An Alabama mining company on Thursday denied having any relationship with right-wing death squads in Colombia and said it has no intention of settling a related U.S. lawsuit.

A federal judge in Alabama last month allowed a civil suit to go forward against Drummond Co. Inc. for allegedly paying a hit squad to kill three union leaders in 2001 at one of its Colombia mines.

In a related move, Colombia's chief prosecutor announced a formal criminal investigation into Drummond Tuesday for alleged ties with to paramilitaries.

"Drummond publicly states that it has not nor will it make any payments, agreements or transactions with illegal groups and emphatically denies that the company or any of its executives has had any involvement with the murder of three labor union leaders," the company said a statement issued at a news conference. "It will not settle with the plaintiffs."

Drummond's defense comes as another U.S. multinational, fruit giant Chiquita Brands, has acknowledged funneling $1.7 million to far-right paramilitary militias in Colombia.

Chiquita has agreed to pay a fine of $25 million for funding a paramilitary group listed as a "foreign terrorist organization" by the U.S. State Department.

Colombia is embroiled in its worst political scandal in decades as revelations continue to emerge tying the country's political class — many of them backers of President Alvaro Uribe — and the far-right paramilitaries.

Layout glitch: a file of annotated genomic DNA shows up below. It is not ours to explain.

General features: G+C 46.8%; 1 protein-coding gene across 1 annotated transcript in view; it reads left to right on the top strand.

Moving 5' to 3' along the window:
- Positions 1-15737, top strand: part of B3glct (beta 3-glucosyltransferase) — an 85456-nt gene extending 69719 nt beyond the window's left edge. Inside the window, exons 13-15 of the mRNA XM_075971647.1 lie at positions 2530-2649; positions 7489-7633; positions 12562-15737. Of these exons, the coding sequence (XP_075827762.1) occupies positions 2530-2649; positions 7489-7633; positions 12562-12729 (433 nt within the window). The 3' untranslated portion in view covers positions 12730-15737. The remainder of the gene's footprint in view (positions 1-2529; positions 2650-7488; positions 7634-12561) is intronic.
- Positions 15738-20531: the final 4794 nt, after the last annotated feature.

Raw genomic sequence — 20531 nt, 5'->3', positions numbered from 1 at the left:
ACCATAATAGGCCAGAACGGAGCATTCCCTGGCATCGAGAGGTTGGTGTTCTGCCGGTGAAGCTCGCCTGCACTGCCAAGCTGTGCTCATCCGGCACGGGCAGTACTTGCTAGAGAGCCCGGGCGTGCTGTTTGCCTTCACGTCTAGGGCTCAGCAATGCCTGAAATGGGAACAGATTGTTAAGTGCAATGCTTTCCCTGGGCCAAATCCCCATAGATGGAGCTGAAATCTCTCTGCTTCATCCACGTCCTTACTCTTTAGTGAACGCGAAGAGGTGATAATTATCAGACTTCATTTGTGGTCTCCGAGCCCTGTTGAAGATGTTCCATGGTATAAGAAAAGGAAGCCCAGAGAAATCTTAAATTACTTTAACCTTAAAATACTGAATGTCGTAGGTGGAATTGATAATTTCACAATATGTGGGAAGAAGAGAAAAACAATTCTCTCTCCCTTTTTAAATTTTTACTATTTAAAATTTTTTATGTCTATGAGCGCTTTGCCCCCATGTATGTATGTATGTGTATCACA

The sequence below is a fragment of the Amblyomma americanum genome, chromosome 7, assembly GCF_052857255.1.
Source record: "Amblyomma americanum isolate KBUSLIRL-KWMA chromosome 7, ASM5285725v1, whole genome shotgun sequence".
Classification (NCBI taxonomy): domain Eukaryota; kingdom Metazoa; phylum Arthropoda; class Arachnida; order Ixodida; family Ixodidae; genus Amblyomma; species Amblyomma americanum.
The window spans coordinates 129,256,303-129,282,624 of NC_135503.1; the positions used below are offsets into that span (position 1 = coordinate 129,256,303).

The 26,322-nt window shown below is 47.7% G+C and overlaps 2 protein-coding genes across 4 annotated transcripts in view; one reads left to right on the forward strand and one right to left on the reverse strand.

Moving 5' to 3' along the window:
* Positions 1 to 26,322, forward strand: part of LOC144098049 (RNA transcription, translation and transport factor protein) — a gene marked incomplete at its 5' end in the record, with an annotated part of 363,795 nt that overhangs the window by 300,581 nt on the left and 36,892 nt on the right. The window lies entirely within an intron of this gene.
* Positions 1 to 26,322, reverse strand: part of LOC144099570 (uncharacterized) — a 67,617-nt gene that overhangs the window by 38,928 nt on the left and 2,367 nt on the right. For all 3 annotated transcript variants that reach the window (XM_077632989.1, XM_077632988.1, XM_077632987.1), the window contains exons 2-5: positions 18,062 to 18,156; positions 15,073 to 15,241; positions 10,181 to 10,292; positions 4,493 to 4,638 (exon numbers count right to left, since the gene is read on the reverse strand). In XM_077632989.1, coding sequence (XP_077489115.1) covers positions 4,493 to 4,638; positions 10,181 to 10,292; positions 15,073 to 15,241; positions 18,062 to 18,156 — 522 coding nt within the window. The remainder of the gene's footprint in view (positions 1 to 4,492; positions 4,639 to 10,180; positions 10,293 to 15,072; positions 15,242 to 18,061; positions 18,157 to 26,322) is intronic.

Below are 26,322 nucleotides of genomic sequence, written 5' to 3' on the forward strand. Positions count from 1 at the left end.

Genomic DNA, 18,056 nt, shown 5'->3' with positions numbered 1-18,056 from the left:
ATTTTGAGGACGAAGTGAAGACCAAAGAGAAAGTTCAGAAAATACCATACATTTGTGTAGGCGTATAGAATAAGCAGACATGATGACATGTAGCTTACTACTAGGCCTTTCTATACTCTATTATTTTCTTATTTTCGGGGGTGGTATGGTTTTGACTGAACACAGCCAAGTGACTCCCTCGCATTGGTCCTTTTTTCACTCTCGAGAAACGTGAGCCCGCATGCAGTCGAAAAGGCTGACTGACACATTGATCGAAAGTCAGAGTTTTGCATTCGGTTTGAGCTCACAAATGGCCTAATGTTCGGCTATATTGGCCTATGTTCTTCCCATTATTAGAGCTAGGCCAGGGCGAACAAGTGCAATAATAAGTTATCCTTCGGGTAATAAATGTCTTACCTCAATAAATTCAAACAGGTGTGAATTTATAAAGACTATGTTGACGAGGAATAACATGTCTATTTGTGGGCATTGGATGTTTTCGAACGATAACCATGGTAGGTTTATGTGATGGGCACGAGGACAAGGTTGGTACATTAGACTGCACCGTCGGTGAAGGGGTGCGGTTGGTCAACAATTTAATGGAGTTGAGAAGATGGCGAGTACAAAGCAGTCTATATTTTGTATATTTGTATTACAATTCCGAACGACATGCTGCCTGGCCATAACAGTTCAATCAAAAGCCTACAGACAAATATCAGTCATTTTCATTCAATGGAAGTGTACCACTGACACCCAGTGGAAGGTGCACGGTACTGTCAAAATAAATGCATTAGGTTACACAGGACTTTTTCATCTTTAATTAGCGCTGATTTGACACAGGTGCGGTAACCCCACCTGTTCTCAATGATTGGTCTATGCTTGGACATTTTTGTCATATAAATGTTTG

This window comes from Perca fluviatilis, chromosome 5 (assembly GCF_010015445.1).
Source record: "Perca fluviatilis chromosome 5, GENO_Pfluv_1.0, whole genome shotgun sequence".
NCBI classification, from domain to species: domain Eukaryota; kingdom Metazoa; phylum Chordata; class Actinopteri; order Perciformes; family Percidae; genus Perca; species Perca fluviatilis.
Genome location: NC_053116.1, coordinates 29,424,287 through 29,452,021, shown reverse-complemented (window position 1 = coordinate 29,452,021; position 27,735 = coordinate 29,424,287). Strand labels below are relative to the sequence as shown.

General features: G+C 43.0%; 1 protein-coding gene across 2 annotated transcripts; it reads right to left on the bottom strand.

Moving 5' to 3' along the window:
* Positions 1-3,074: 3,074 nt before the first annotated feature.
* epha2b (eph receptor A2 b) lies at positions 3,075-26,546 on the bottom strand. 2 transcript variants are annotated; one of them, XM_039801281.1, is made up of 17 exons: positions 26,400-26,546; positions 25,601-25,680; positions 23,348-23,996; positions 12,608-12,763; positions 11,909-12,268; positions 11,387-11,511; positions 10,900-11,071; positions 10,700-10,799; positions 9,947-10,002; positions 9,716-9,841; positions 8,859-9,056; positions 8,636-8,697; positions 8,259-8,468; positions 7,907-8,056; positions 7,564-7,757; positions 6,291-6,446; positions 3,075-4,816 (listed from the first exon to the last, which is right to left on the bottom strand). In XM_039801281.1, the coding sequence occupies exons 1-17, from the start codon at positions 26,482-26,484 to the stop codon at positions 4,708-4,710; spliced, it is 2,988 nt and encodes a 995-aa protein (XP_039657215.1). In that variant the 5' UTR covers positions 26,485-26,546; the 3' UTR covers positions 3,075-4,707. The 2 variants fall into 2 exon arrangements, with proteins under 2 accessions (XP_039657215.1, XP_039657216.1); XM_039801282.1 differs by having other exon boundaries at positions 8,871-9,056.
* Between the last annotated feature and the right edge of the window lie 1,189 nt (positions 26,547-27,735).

The political scandal is now inching toward Drummond, which mines coal along the Caribbean coast, a longtime paramilitary stronghold.

At the news conference, Jose Miguel Linares, a local Drummond vice president, acknowledged under questioning that one of its directors, Alfredo Araujo, is a cousin of Sen. Alvaro Araujo, who was jailed last month on charges of working with the paramilitaries to kidnap a political rival.

The scandal prompted Sen. Araujo's sister, Maria Consuelo, to step down as foreign minister.

Drummond said it has full confidence in Alfredo Araujo.

Drummond appears to have been shaken by accusations by a former paramilitary collaborator, Rafael Garcia, a key witness in the unfolding scandal, who is in prison.

Garcia says he was present when the president of Drummond Colombia, Augusto Jimenez, handed over "a suitcase full of money" in 2001 to a representative of regional paramilitary warlord Rodrigo Tovar Pupo.

"According to what I heard, Mr. Jimenez indicated at this meeting that this money was to be given to Rodrigo Tovar Pupo to assassinate specific union leaders at Drummond," Garcia said in a May 13, 2006 deposition to the lawyers of the three murdered union leaders.

Garcia said that later the union members killed were the same as those mentioned in the meeting.

A Drummond lawyer, Hugo Palacios, told reporters Thursday that the company "emphatically denies" that such a meeting occurred and that it was in any way involved with the killings of union members.

"Civil and criminal charges for slander and defamation against Garcia have been filed and we are confident that it will be proven that Garcia's testimony is false," he said.

Drummond, based in Birmingham, is the second-largest producer of coal in Colombia.